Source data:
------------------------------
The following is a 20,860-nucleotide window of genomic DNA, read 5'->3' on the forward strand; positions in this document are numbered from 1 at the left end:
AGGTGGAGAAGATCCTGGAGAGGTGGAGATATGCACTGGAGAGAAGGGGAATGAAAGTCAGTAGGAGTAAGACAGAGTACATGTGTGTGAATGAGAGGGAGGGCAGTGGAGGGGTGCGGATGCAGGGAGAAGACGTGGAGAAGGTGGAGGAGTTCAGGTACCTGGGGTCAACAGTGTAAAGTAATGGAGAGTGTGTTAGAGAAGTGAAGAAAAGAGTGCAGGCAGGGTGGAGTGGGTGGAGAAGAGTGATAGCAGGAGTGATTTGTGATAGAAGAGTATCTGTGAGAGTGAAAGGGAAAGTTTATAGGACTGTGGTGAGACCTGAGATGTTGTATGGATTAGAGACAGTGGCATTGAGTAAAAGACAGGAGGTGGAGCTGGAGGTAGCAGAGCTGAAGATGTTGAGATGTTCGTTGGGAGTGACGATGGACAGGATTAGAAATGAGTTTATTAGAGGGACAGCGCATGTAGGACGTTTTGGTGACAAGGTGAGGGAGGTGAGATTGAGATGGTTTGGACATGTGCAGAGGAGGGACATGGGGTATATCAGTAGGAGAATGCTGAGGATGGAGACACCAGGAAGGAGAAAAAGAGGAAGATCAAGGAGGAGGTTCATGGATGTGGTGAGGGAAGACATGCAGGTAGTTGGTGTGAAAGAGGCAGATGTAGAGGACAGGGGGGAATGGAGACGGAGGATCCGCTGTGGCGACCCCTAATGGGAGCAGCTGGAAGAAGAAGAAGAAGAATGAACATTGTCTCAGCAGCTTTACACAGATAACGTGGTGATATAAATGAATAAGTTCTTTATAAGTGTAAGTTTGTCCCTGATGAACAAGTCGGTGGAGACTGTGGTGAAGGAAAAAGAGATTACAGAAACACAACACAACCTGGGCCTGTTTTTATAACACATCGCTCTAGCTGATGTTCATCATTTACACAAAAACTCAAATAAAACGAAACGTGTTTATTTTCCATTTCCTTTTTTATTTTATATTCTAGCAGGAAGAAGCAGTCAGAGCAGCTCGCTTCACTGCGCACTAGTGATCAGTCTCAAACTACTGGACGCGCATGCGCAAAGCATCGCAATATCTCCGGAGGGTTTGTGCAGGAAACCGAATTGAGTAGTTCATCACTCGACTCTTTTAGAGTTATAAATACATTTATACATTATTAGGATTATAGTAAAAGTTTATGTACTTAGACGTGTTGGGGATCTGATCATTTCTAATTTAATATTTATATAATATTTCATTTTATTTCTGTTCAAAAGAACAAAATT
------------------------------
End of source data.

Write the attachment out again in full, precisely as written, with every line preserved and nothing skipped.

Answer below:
The following is a 20,860-nucleotide window of genomic DNA, read 5'->3' on the forward strand; positions in this document are numbered from 1 at the left end:
AGGTGGAGAAGATCCTGGAGAGGTGGAGATATGCACTGGAGAGAAGGGGAATGAAAGTCAGTAGGAGTAAGACAGAGTACATGTGTGTGAATGAGAGGGAGGGCAGTGGAGGGGTGCGGATGCAGGGAGAAGACGTGGAGAAGGTGGAGGAGTTCAGGTACCTGGGGTCAACAGTGTAAAGTAATGGAGAGTGTGTTAGAGAAGTGAAGAAAAGAGTGCAGGCAGGGTGGAGTGGGTGGAGAAGAGTGATAGCAGGAGTGATTTGTGATAGAAGAGTATCTGTGAGAGTGAAAGGGAAAGTTTATAGGACTGTGGTGAGACCTGAGATGTTGTATGGATTAGAGACAGTGGCATTGAGTAAAAGACAGGAGGTGGAGCTGGAGGTAGCAGAGCTGAAGATGTTGAGATGTTCGTTGGGAGTGACGATGGACAGGATTAGAAATGAGTTTATTAGAGGGACAGCGCATGTAGGACGTTTTGGTGACAAGGTGAGGGAGGTGAGATTGAGATGGTTTGGACATGTGCAGAGGAGGGACATGGGGTATATCAGTAGGAGAATGCTGAGGATGGAGACACCAGGAAGGAGAAAAAGAGGAAGATCAAGGAGGAGGTTCATGGATGTGGTGAGGGAAGACATGCAGGTAGTTGGTGTGAAAGAGGCAGATGTAGAGGACAGGGGGGAATGGAGACGGAGGATCCGCTGTGGCGACCCCTAATGGGAGCAGCTGGAAGAAGAAGAAGAAGAATGAACATTGTCTCAGCAGCTTTACACAGATAACGTGGTGATATAAATGAATAAGTTCTTTATAAGTGTAAGTTTGTCCCTGATGAACAAGTCGGTGGAGACTGTGGTGAAGGAAAAAGAGATTACAGAAACACAACACAACCTGGGCCTGTTTTTATAACACATCGCTCTAGCTGATGTTCATCATTTACACAAAAACTCAAATAAAACGAAACGTGTTTATTTTCCATTTCCTTTTTTATTTTATATTCTAGCAGGAAGAAGCAGTCAGAGCAGCTCGCTTCACTGCGCACTAGTGATCAGTCTCAAACTACTGGACGCGCATGCGCAAAGCATCGCAATATCTCCGGAGGGTTTGTGCAGGAAACCGAATTGAGTAGTTCATCACTCGACTCTTTTAGAGTTATAAATACATTTATACATTATTAGGATTATAGTAAAAGTTTATGTACTTAGACGTGTTGGGGATCTGATCATTTCTAATTTAATATTTATATAATATTTCATTTTATTTCTGTTCAAAAGAACAAAATT